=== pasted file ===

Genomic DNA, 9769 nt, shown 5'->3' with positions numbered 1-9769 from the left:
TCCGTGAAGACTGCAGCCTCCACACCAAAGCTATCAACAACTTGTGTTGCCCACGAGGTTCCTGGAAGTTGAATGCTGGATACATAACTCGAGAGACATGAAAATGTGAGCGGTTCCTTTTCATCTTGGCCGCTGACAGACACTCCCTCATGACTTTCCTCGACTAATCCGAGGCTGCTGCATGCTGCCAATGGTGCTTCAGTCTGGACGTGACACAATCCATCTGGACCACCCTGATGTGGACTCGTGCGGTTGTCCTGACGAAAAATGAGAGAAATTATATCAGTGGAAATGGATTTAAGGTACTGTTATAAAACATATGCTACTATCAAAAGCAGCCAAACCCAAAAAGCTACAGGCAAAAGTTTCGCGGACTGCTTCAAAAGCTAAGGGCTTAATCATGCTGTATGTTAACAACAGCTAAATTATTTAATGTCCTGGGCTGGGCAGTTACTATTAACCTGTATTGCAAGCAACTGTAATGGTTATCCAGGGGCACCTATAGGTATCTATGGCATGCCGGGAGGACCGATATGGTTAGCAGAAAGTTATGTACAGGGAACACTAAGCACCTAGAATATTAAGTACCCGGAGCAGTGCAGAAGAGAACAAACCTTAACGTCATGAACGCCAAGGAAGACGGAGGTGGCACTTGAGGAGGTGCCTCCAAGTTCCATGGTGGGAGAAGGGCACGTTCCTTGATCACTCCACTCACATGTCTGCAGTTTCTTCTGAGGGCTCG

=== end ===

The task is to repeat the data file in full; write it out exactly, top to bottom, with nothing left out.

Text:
Genomic DNA, 9769 nt, shown 5'->3' with positions numbered 1-9769 from the left:
TCCGTGAAGACTGCAGCCTCCACACCAAAGCTATCAACAACTTGTGTTGCCCACGAGGTTCCTGGAAGTTGAATGCTGGATACATAACTCGAGAGACATGAAAATGTGAGCGGTTCCTTTTCATCTTGGCCGCTGACAGACACTCCCTCATGACTTTCCTCGACTAATCCGAGGCTGCTGCATGCTGCCAATGGTGCTTCAGTCTGGACGTGACACAATCCATCTGGACCACCCTGATGTGGACTCGTGCGGTTGTCCTGACGAAAAATGAGAGAAATTATATCAGTGGAAATGGATTTAAGGTACTGTTATAAAACATATGCTACTATCAAAAGCAGCCAAACCCAAAAAGCTACAGGCAAAAGTTTCGCGGACTGCTTCAAAAGCTAAGGGCTTAATCATGCTGTATGTTAACAACAGCTAAATTATTTAATGTCCTGGGCTGGGCAGTTACTATTAACCTGTATTGCAAGCAACTGTAATGGTTATCCAGGGGCACCTATAGGTATCTATGGCATGCCGGGAGGACCGATATGGTTAGCAGAAAGTTATGTACAGGGAACACTAAGCACCTAGAATATTAAGTACCCGGAGCAGTGCAGAAGAGAACAAACCTTAACGTCATGAACGCCAAGGAAGACGGAGGTGGCACTTGAGGAGGTGCCTCCAAGTTCCATGGTGGGAGAAGGGCACGTTCCTTGATCACTCCACTCACATGTCTGCAGTTTCTTCTGAGGGCTCG